Time and tempo changes are something I love about this band, they do them so well and we get a great one here as “My Kinda Movie” ends and we go into “Little Flower”. This is a real throwback to the early Wildhearts, based around a chunky chugging guitar riff, a foot tapping beat and a kind of 60’s vibe with beautiful melodic harmonies to it. This is already one of my favourite tracks on the album, if not my favourite, the vocals are just to die for.

“Emergency (Fentanol Babylon)” is up next. After a mesmerising guitar and drum intro we are bombarded with fast flowing lyrics and some more of those superb time changes that enable the band to switch into full on melody mode. It is a fast, furious, punky, thrashy little number with a real handclapping chorus written about our generations reliance on prescription drugs and the drugs companies ‘Don’t give a shit’ attitude to the problems they are causing. As Ginger sings the line “Death and justice is just entertainment” his heartfelt anger really hits you. At about two and a half minutes long this really is a fast and furious rant at those big conglomerates and the issues they are leaving society to deal with. From there we are hit with another chugging Quo style riff on the brilliant “My Side of the Bed” with its’s dual vocals, melodies and Wildhearts style harmonies.

So now we have reached the last track, and what a track it is. From the moment Ginger opens the track with the line “One, Two, Fuck You” it is obvious the band have written a monumental track to finish this, shall we say, comeback album. “Pilo Erection” is built around a chugging, rip snorting, powerful riff. It has a classic chanty Wildhearts chorus, simple but so very very effective and as for the harmonious layered vocals, they are just superb and I think they have almost left the best to last. I definitely felt a tinge of sadness as the album finished, I want more, I need more, it is that good. Hopefully this rejuvenated line up will release another album together as the world needs the Wildhearts, especially when, after 30 years they are still writing music this good. Now that is something some much bigger artists could really learn from them.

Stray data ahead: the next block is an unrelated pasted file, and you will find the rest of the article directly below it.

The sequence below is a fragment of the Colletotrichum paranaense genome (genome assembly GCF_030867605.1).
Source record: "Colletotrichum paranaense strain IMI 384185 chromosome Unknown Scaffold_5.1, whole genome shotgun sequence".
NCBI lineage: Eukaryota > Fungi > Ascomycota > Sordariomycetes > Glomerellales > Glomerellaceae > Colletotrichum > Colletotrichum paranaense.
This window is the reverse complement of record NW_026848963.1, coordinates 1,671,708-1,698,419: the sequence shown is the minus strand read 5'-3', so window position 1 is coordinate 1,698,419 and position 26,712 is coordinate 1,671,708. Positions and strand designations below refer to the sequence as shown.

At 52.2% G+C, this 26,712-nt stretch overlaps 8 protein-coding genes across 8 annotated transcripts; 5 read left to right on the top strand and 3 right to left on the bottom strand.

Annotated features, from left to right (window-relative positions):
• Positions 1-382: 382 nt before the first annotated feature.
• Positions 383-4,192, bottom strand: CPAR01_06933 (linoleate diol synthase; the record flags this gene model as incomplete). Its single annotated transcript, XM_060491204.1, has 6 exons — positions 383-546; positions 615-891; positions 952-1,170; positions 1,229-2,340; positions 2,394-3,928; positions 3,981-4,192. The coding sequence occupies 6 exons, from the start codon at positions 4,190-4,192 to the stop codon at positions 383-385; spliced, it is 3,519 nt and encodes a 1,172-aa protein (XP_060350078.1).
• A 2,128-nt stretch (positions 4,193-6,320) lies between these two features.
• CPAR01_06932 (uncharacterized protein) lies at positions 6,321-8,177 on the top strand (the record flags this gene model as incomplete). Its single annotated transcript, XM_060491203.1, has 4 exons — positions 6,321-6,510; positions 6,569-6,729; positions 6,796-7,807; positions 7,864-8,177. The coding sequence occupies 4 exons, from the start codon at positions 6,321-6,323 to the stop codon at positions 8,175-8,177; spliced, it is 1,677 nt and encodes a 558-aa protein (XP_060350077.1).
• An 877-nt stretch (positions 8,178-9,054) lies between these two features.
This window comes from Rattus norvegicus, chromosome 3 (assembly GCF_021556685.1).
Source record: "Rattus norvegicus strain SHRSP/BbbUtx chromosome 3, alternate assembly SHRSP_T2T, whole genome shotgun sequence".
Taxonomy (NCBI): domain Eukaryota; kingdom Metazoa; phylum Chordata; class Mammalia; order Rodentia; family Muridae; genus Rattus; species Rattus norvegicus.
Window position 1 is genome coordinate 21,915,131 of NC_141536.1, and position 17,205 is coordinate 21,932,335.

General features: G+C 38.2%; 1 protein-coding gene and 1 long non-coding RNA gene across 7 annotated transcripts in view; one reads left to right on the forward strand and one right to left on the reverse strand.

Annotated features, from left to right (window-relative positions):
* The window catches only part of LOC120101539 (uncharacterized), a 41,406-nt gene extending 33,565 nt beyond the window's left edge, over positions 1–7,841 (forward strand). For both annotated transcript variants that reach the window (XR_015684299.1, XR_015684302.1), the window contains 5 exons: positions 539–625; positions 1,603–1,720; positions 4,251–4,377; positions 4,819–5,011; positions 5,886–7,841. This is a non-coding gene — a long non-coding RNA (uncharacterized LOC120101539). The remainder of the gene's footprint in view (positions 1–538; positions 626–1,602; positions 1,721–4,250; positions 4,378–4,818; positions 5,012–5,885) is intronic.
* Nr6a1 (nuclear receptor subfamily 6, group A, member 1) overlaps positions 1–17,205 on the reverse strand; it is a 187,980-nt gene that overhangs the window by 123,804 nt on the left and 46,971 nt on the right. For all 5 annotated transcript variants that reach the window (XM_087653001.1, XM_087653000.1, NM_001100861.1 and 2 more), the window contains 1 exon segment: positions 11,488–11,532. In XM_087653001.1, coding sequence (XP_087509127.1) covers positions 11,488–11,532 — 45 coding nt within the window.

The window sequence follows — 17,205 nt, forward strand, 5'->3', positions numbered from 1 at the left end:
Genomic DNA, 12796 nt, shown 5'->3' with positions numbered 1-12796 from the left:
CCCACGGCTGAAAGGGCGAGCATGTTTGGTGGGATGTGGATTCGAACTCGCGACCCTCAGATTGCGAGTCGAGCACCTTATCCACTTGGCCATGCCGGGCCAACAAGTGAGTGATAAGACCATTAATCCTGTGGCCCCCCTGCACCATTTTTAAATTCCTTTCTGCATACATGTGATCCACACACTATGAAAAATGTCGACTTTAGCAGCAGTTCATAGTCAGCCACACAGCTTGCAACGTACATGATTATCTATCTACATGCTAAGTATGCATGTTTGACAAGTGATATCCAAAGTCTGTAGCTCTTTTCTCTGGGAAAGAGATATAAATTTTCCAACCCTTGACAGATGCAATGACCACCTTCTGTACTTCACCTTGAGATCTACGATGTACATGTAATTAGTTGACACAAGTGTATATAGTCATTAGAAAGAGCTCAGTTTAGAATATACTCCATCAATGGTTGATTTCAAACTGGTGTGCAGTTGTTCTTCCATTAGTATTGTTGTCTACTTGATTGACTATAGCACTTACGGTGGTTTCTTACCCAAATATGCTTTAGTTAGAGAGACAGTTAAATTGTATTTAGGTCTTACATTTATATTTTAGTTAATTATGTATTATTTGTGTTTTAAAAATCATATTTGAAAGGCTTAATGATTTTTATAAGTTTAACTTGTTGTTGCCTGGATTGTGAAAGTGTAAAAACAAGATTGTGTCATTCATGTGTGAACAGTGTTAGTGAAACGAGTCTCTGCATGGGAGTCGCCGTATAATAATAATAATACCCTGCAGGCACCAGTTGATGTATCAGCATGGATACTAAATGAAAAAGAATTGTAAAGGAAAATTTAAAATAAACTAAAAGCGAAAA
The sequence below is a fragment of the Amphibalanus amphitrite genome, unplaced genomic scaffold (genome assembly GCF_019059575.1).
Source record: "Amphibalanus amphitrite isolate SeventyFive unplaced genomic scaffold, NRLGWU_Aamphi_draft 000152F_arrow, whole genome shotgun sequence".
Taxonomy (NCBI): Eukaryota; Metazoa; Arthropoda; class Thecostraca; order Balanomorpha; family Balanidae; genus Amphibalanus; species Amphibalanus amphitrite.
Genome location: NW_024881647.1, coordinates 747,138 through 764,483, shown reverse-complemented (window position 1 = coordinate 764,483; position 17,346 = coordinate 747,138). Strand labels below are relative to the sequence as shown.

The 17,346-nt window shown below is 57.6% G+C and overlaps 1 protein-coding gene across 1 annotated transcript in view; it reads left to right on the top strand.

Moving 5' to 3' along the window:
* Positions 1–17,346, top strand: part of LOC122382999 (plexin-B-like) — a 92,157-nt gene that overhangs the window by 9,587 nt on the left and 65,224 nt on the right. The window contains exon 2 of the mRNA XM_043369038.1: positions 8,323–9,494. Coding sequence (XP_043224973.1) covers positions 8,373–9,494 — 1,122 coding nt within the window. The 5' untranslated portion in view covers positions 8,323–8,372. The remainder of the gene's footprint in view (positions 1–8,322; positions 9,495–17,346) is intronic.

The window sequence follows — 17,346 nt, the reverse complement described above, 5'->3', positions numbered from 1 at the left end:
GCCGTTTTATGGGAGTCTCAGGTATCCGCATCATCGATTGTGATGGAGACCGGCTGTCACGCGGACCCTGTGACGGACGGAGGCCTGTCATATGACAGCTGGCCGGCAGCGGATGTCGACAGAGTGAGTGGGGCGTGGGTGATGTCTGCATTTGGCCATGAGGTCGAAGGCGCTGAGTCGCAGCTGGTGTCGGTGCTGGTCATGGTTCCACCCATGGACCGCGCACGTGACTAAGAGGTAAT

I have played and played this album over the last week or so and have found it spellbinding. It really does leave you wanting more and I pray that it won’t be another 10 years before we get the next album from these Geordie legends. I now can’t wait to see the band at this years Ramblin Man Fair where they are special guests to the Darkness on the Friday night. If I get the chance I would like to shake the hands of Ginger, Danny, Rich and CJ and thank them for creating this gem of an album and releasing what should undoubtedly be one of the best albums of 2019.

Review by Darren Smith for metalplanetmusic